The Progressive Conservative government said the Drive Clean program, which tests emissions every two years on cars and light-duty trucks over seven years old, is outdated and no longer effective.
In a news conference Friday, Premier Doug Ford said the program worked well when it was introduced in 1999 and but grew less useful as the automotive industry adopted more stringent emissions standards.
"Drive Clean was created almost 20 years ago but 20 years later, the family car now creates much less pollution. So Drive Clean has outlived its usefulness," he said.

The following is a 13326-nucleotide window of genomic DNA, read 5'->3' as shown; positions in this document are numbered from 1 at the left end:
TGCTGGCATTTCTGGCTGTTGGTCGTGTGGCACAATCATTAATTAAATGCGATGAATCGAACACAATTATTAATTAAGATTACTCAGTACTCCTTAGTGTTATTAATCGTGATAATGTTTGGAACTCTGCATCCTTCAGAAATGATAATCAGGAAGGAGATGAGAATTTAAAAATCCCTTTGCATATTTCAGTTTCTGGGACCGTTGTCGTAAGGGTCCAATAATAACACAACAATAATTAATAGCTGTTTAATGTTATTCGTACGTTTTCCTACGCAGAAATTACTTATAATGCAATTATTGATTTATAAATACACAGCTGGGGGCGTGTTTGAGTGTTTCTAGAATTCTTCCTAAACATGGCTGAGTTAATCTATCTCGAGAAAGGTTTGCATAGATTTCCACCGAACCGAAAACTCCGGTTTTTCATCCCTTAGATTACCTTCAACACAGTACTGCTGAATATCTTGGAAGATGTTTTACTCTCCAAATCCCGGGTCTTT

Only five per cent of vehicles failed the test last year, compared with 16 per cent in 1999, and the trend is expected to continue, the government said.
"With the light-duty vehicle program gone, we will be able to better focus ... on the biggest polluters on the road: transport trucks and other heavy-duty vehicles," Environment Minister Rod Phillips said.
"More vehicles will be tested and almost twice as many polluting vehicles will be repaired. This means tougher on-road inspections, stronger enforcement that will ensure owners are accountable and properly maintaining their vehicle's emissions."
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